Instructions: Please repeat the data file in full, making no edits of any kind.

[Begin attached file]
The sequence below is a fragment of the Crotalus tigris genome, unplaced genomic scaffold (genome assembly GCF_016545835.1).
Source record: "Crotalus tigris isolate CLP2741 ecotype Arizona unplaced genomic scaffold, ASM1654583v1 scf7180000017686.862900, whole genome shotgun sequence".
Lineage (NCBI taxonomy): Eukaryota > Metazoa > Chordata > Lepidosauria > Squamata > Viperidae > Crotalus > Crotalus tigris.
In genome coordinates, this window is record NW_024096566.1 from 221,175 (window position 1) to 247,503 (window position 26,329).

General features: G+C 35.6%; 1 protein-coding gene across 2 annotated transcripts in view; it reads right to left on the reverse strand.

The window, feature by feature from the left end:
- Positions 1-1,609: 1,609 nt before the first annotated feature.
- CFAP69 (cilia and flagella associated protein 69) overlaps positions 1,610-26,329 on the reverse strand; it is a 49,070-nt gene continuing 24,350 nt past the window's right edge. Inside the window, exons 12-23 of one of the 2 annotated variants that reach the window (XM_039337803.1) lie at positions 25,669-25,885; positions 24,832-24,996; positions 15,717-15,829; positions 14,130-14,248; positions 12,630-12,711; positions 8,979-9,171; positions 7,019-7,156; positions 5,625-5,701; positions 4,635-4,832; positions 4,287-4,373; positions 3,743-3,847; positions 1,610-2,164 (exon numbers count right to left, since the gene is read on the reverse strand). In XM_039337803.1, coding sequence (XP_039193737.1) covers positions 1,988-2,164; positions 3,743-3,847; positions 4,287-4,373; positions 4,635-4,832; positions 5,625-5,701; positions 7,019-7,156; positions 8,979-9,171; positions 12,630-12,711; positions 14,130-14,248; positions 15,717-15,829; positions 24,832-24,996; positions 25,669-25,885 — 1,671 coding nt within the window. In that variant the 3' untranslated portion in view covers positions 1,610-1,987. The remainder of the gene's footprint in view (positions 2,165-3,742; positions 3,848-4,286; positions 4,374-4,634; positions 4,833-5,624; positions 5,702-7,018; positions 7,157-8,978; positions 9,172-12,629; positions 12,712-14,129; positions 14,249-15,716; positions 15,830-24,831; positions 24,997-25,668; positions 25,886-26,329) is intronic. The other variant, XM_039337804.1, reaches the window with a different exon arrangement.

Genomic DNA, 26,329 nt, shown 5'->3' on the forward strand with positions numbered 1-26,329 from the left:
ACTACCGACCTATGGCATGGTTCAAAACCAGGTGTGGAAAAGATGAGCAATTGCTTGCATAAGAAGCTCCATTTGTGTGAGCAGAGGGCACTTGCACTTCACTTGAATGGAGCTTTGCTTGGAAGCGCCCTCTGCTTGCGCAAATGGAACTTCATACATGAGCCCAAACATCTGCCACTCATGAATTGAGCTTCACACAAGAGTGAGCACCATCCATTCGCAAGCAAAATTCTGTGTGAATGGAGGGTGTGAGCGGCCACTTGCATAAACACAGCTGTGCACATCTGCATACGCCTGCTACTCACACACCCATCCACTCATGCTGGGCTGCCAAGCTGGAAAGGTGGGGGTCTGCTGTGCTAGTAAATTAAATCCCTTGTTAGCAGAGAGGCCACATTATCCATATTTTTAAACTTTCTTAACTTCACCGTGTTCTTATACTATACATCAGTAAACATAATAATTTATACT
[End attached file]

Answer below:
The sequence below is a fragment of the Crotalus tigris genome, unplaced genomic scaffold (genome assembly GCF_016545835.1).
Source record: "Crotalus tigris isolate CLP2741 ecotype Arizona unplaced genomic scaffold, ASM1654583v1 scf7180000017686.862900, whole genome shotgun sequence".
Lineage (NCBI taxonomy): Eukaryota > Metazoa > Chordata > Lepidosauria > Squamata > Viperidae > Crotalus > Crotalus tigris.
In genome coordinates, this window is record NW_024096566.1 from 221,175 (window position 1) to 247,503 (window position 26,329).

General features: G+C 35.6%; 1 protein-coding gene across 2 annotated transcripts in view; it reads right to left on the reverse strand.

The window, feature by feature from the left end:
- Positions 1-1,609: 1,609 nt before the first annotated feature.
- CFAP69 (cilia and flagella associated protein 69) overlaps positions 1,610-26,329 on the reverse strand; it is a 49,070-nt gene continuing 24,350 nt past the window's right edge. Inside the window, exons 12-23 of one of the 2 annotated variants that reach the window (XM_039337803.1) lie at positions 25,669-25,885; positions 24,832-24,996; positions 15,717-15,829; positions 14,130-14,248; positions 12,630-12,711; positions 8,979-9,171; positions 7,019-7,156; positions 5,625-5,701; positions 4,635-4,832; positions 4,287-4,373; positions 3,743-3,847; positions 1,610-2,164 (exon numbers count right to left, since the gene is read on the reverse strand). In XM_039337803.1, coding sequence (XP_039193737.1) covers positions 1,988-2,164; positions 3,743-3,847; positions 4,287-4,373; positions 4,635-4,832; positions 5,625-5,701; positions 7,019-7,156; positions 8,979-9,171; positions 12,630-12,711; positions 14,130-14,248; positions 15,717-15,829; positions 24,832-24,996; positions 25,669-25,885 — 1,671 coding nt within the window. In that variant the 3' untranslated portion in view covers positions 1,610-1,987. The remainder of the gene's footprint in view (positions 2,165-3,742; positions 3,848-4,286; positions 4,374-4,634; positions 4,833-5,624; positions 5,702-7,018; positions 7,157-8,978; positions 9,172-12,629; positions 12,712-14,129; positions 14,249-15,716; positions 15,830-24,831; positions 24,997-25,668; positions 25,886-26,329) is intronic. The other variant, XM_039337804.1, reaches the window with a different exon arrangement.

Genomic DNA, 26,329 nt, shown 5'->3' on the forward strand with positions numbered 1-26,329 from the left:
ACTACCGACCTATGGCATGGTTCAAAACCAGGTGTGGAAAAGATGAGCAATTGCTTGCATAAGAAGCTCCATTTGTGTGAGCAGAGGGCACTTGCACTTCACTTGAATGGAGCTTTGCTTGGAAGCGCCCTCTGCTTGCGCAAATGGAACTTCATACATGAGCCCAAACATCTGCCACTCATGAATTGAGCTTCACACAAGAGTGAGCACCATCCATTCGCAAGCAAAATTCTGTGTGAATGGAGGGTGTGAGCGGCCACTTGCATAAACACAGCTGTGCACATCTGCATACGCCTGCTACTCACACACCCATCCACTCATGCTGGGCTGCCAAGCTGGAAAGGTGGGGGTCTGCTGTGCTAGTAAATTAAATCCCTTGTTAGCAGAGAGGCCACATTATCCATATTTTTAAACTTTCTTAACTTCACCGTGTTCTTATACTATACATCAGTAAACATAATAATTTATACT